ATHENS — Mackenzie Engram twisted her face at the mention of last season. The distaste and dissatisfaction was evident as she recalled the events that led to a 6-10 SEC record (19-12 overall).
But at the mention of starting fresh under Joni Taylor, Engram’s expression quickly changed to one of joy and excitement.
“She pushes us in a different way,” Engram said. “Different is what we need this year.”
On October 6, Taylor led her first official practice as head coach of the Lady Bulldogs. It marked not only a new phase in her life but a new era and new identity for Georgia women’s basketball.
Taylor’s “no-nonsense style,” in life and in basketball, offers a fresh start about which this team repeatedly has expressed enthusiasm. The first-year head coach preaches an up-tempo style of play, which senior Shacobia Barbee said has been comfortable for everyone.
“The biggest thing is it’s a fresh start for everyone, and I think that brings a fresh feeling, positive energy to the court,” senior Marjorie Butler said.
Where legendary coach Andy Landers created tradition and a brand, Taylor is putting a new spin on the job. She emphasizes fan engagement and expresses a truepassion for recruiting.
A big item on Taylor’s to-do list has been in-game promotions to encourage more people to fill Stegeman Coliseum.
What does that involve? Taylor was the Grand Marshall for the UGA homecoming parade last weekend. The Lady Bulldogs are planning an event where they gave out 500 free Chick-Fil-A biscuits to draw attention to the start of the season. There are rumors of a new scoreboard video.
“I can’t tell you too much,” Barbee said. “We’ve done several things behind this scenes this year. Hopefully the fans like it and enjoy it.”
Taylor had been an assistant at Georgia since 2011, so her move to head coach already had a strong foundation in the program. Especially in recruiting.
As she was with many of the current players, Taylor was one of Engram’s recruiting coaches and big part of the reason why the member of the 2015 SEC All-Freshman team inked with the Bulldogs.
“You have to be genuine,” Taylor said. “You have to believe in what it is you’re talking about, because people see through it otherwise. Especially for females, they’ve got to believe in you. And that’s across the board. If women and females believe in you, they’ll run across the board for you. … You’ve got to make it so hard for them to say no.”
Taylor recalls being recruited as an elite athlete. She began her journey in college basketball in 1998 at Alabama, where she was with the Crimson Tide for two NIT and two NCAA tournament berths. Taylor was a post player and coached Georgia’s post players as Landers’ assistant.
Engram said it is reassuring having a coach who “knows the struggle.”
“It’s definitely different [with her as the head coach], but she’s still the same awesome lady,” Engram said. “You just know she’s more in power now. The environment with her around is just a lot different.”
For Taylor, the biggest adjustment has come outside of basketball.
“You just have so many different hats you have to wear and it pulls you away from your team and it pulls you away from basketball and the recruiting piece,” Taylor said. “That’s where you have to have a staff that’s experienced and on fire for you. … They’re the ones who are there every day and are in the trenches.”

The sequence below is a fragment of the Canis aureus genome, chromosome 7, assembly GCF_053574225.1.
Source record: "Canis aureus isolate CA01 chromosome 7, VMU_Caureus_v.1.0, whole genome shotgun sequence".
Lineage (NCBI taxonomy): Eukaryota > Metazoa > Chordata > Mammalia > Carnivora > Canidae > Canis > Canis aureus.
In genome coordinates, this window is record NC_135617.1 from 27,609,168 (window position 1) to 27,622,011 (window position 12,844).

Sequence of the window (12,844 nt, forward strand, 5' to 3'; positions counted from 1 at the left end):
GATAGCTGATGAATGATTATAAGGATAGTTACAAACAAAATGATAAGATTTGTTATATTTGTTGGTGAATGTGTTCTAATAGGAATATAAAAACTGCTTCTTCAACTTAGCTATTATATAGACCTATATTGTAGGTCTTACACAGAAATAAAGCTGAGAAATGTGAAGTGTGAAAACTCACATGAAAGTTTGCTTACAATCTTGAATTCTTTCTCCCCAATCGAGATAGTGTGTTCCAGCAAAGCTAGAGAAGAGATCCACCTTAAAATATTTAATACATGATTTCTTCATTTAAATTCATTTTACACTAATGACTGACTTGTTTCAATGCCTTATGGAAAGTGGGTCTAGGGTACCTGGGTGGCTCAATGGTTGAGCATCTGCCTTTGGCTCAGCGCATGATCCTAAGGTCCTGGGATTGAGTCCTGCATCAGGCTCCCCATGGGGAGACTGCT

“Head coach” isn’t the only title that has changed for Taylor in the past year. When introduced as Landers’ successor in April she was Joni Crenshaw. That changed on August 1.
“My wedding was actually planned and done by November,” Taylor said. “So I just had to show up. I can’t take credit for that. My mom was on me, on me, on me.”
Taylor married Darius Taylor, who previously worked as an assistant for the South Carolina women’s basketball team. He left his position with the Gamecocks and has since moved to Athens and started his own business.
That has been a refreshing change for both husband and wife. After two years of the topic being on the no-no list, the couple can finally talk basketball.
“It’s been funny because he’s so excited about the program and about what we are doing,” Taylor said. “For the first couple weeks, when I walked through the door he wanted a run-down of the day and I was like, ‘Woah, give me a minute.’”
It has been less than four months since Taylor was announced as the new coach, and time has ticked at lightning speed for Crenshaw. But the start of practice and the season gives her a welcomed routine.
“Now my head is still spinning, with all that being said,” Taylor said. “And it will probably be spinning for a couple of years. But a lot more settled because the year kind of drives your schedule more.”
This will be Taylor’s 14th year as a basketball coach. She said was ready to take the reins of her own team a few years ago, but she waited for the right chance to say ‘yes.’
“As long as I was under Coach Landers, why would I go anywhere else?” Taylor said. “Because of the responsibility that he gave me, because of the things I was able to learn and the way I was able to grow under him, it definitely prepared me for this opportunity.”
Taylor’s first test will come when Georgia opens the season at home against Stetson on November 15. It will be a season of firsts for Taylor and the Lady Bulldogs.
It will also be a season of redemption.
“I don’t want to be on the wrong side of history and we were last year, in terms of not making it (to the NCAA tournament),” Taylor said. “I think about it every day.”